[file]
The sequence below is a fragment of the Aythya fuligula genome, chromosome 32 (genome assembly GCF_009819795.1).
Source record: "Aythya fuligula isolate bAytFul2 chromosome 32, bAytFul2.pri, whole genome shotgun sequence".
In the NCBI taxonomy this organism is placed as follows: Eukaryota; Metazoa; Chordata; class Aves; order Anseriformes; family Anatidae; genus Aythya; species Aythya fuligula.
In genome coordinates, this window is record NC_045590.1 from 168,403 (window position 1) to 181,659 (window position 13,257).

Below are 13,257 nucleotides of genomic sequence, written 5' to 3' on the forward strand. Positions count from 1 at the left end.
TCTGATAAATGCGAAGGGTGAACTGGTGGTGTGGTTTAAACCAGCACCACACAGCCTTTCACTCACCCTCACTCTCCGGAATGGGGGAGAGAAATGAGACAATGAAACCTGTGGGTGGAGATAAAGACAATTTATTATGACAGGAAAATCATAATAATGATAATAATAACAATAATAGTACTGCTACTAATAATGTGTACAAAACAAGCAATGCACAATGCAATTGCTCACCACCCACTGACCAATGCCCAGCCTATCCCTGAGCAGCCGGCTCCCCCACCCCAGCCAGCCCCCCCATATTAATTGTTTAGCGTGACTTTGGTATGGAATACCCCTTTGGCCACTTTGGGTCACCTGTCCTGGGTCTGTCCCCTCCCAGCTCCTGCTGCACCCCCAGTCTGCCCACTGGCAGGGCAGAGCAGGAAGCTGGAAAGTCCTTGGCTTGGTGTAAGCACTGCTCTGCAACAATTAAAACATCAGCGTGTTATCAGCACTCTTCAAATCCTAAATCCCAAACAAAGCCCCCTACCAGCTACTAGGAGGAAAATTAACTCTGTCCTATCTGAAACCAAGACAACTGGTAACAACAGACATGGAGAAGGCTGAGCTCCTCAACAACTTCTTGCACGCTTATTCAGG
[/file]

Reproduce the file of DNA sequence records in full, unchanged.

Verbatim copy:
The sequence below is a fragment of the Aythya fuligula genome, chromosome 32 (genome assembly GCF_009819795.1).
Source record: "Aythya fuligula isolate bAytFul2 chromosome 32, bAytFul2.pri, whole genome shotgun sequence".
In the NCBI taxonomy this organism is placed as follows: Eukaryota; Metazoa; Chordata; class Aves; order Anseriformes; family Anatidae; genus Aythya; species Aythya fuligula.
In genome coordinates, this window is record NC_045590.1 from 168,403 (window position 1) to 181,659 (window position 13,257).

Below are 13,257 nucleotides of genomic sequence, written 5' to 3' on the forward strand. Positions count from 1 at the left end.
TCTGATAAATGCGAAGGGTGAACTGGTGGTGTGGTTTAAACCAGCACCACACAGCCTTTCACTCACCCTCACTCTCCGGAATGGGGGAGAGAAATGAGACAATGAAACCTGTGGGTGGAGATAAAGACAATTTATTATGACAGGAAAATCATAATAATGATAATAATAACAATAATAGTACTGCTACTAATAATGTGTACAAAACAAGCAATGCACAATGCAATTGCTCACCACCCACTGACCAATGCCCAGCCTATCCCTGAGCAGCCGGCTCCCCCACCCCAGCCAGCCCCCCCATATTAATTGTTTAGCGTGACTTTGGTATGGAATACCCCTTTGGCCACTTTGGGTCACCTGTCCTGGGTCTGTCCCCTCCCAGCTCCTGCTGCACCCCCAGTCTGCCCACTGGCAGGGCAGAGCAGGAAGCTGGAAAGTCCTTGGCTTGGTGTAAGCACTGCTCTGCAACAATTAAAACATCAGCGTGTTATCAGCACTCTTCAAATCCTAAATCCCAAACAAAGCCCCCTACCAGCTACTAGGAGGAAAATTAACTCTGTCCTATCTGAAACCAAGACAACTGGTAACAACAGACATGGAGAAGGCTGAGCTCCTCAACAACTTCTTGCACGCTTATTCAGG